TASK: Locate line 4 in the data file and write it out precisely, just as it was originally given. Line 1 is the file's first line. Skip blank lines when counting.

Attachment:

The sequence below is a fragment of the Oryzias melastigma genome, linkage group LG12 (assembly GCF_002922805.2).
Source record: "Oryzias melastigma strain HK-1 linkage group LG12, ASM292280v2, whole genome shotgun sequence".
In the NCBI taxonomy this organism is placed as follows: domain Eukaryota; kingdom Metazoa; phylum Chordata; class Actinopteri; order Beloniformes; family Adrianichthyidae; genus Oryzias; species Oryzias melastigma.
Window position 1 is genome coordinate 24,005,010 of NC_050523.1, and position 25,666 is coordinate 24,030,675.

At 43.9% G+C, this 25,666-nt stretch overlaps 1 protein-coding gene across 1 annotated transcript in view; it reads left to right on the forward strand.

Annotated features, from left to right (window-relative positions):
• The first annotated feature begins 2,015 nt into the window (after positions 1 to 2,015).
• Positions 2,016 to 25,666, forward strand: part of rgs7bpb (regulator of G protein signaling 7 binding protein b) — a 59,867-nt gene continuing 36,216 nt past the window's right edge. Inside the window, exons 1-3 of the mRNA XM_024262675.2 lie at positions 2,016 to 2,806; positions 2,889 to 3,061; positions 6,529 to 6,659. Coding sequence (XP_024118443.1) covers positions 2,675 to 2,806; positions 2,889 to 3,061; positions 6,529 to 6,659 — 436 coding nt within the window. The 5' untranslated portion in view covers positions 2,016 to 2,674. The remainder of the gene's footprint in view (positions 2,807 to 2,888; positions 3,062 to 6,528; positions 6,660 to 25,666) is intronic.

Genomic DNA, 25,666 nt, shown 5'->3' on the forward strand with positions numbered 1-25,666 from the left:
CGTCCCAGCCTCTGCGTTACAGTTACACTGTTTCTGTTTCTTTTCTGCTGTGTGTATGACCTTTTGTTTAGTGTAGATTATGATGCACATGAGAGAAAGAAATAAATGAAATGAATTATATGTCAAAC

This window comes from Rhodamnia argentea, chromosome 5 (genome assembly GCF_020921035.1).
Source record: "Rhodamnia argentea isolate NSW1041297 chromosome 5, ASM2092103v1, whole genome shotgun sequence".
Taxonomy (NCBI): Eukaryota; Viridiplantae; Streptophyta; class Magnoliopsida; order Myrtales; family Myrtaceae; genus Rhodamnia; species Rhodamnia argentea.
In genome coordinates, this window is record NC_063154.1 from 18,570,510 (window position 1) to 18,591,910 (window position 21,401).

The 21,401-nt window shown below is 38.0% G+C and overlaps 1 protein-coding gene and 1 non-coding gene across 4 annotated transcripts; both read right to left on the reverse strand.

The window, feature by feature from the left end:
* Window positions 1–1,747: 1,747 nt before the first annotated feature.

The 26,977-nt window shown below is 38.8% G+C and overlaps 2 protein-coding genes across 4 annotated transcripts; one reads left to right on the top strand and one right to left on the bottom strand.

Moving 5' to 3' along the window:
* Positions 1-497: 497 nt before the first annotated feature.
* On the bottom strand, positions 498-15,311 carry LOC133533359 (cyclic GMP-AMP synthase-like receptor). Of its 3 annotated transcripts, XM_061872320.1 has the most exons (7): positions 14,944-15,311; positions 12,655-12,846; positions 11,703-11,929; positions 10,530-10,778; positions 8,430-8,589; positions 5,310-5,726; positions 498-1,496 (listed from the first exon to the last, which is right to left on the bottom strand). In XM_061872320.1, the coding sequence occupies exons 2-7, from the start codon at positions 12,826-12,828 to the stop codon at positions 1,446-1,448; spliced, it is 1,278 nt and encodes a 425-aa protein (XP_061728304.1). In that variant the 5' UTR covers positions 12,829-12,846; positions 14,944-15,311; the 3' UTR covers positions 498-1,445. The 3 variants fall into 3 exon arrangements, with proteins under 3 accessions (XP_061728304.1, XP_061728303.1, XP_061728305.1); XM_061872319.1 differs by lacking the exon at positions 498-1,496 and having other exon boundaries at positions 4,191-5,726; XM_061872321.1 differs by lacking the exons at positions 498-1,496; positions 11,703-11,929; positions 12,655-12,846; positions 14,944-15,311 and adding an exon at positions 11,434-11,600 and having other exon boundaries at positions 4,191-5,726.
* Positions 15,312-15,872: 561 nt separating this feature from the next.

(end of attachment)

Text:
Window position 1 is genome coordinate 24,005,010 of NC_050523.1, and position 25,666 is coordinate 24,030,675.